Given how few animals appear in the stories of Dubliners
and in A Portrait of the Artist as a Young Man
, we may be surprised to find a dog and a cat playing small roles in the third and fourth chapters of Ulysses
. Their appearance in adjacent episodes is neither coincidental nor entirely casual, however, if one takes a careful look at their presentations. The animals’ circumstances are very different. Stephen Dedalus has been walking along the strand at Sandymount, when he spots a dog running along the sand, followed by its owners, a man and a woman whom he assumes to be cocklepickers. In the next chapter, Leopold Bloom is preparing breakfast for his wife when he hears his cat meowing and pours her some milk in a small bowl. It is particularly worth looking at the narration of these two scenarios because the different human perceptions and responses to animals they present help us analyze the challenges of resisting animal anthropomorphizing and its implications for the limitations and boundaries of preserving the status of animal “otherness” in a work of fiction. Put differently, the narrative strategies in “Proteus” and “Calypso” manage to maintain animal identity as that of “actors” rather than “characters,” while demonstrating what is required to maintain this status for them. I will discuss these two animals, dog and cat, in the order in which they appear in Ulysses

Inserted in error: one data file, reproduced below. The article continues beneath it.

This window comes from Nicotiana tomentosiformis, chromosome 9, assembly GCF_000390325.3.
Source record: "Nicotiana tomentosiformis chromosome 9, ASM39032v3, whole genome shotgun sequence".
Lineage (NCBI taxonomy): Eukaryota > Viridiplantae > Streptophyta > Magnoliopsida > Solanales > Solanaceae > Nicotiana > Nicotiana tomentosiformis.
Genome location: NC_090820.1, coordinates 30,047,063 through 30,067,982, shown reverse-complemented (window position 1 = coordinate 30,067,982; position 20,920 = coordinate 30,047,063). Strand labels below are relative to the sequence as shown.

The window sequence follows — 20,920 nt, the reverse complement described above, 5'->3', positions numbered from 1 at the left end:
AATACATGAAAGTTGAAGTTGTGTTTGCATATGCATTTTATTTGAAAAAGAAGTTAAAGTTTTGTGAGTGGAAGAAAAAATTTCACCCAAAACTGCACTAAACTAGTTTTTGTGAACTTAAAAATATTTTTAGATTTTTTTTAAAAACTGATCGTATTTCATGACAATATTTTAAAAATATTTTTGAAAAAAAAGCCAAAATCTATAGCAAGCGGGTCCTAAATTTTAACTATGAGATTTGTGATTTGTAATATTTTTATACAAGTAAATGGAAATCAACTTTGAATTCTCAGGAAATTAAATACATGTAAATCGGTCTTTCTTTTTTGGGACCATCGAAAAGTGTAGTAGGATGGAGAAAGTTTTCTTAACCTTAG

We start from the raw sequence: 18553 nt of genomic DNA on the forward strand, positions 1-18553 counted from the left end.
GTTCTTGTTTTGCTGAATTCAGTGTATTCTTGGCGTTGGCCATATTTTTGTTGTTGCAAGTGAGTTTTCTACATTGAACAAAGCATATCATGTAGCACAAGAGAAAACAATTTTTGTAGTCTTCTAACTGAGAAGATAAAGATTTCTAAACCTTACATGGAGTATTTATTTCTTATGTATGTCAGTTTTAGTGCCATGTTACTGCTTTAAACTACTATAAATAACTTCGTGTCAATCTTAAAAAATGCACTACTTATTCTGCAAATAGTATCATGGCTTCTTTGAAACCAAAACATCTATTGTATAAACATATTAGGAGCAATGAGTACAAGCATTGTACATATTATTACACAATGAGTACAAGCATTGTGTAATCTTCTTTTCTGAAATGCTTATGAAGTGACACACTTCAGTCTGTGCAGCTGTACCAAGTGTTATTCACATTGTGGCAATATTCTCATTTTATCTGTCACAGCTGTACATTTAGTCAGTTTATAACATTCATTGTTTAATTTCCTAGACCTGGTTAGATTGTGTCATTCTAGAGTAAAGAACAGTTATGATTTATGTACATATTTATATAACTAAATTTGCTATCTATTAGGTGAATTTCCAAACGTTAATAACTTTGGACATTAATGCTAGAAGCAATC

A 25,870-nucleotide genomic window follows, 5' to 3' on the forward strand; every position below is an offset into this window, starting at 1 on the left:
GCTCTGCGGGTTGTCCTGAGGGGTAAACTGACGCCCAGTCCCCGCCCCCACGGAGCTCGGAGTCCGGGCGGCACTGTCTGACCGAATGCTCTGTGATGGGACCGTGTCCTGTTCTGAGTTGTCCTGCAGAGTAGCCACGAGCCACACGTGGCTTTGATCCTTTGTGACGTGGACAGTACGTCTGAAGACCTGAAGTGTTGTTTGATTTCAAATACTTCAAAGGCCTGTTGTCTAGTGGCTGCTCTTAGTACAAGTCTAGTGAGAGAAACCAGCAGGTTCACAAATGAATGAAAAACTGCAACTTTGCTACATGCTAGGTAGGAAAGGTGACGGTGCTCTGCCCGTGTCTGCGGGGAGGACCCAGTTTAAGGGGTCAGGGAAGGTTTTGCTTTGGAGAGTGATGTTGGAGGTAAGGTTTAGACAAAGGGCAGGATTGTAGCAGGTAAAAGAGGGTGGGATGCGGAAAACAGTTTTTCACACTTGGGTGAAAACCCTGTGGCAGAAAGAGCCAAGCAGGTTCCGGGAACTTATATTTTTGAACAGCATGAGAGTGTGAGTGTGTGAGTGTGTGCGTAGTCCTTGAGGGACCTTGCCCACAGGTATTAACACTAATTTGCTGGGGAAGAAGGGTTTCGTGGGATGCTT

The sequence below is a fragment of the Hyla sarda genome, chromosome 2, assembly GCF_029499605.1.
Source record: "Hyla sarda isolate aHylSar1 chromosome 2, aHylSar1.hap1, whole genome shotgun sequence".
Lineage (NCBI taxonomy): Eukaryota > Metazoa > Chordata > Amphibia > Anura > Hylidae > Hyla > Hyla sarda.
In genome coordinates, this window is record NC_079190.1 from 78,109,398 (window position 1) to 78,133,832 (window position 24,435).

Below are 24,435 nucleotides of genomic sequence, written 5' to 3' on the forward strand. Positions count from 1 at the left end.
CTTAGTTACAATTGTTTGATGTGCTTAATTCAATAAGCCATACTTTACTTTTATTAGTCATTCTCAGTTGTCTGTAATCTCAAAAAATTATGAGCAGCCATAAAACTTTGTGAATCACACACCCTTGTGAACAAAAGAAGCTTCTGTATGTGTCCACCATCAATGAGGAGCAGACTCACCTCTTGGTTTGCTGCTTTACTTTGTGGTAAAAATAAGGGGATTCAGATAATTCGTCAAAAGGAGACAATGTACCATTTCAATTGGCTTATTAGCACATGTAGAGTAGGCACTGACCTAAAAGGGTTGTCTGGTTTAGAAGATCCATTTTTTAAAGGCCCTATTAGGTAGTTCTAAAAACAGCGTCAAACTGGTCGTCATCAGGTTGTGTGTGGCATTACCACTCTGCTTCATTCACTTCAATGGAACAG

, as well as a number of other animals appearing later in the work.
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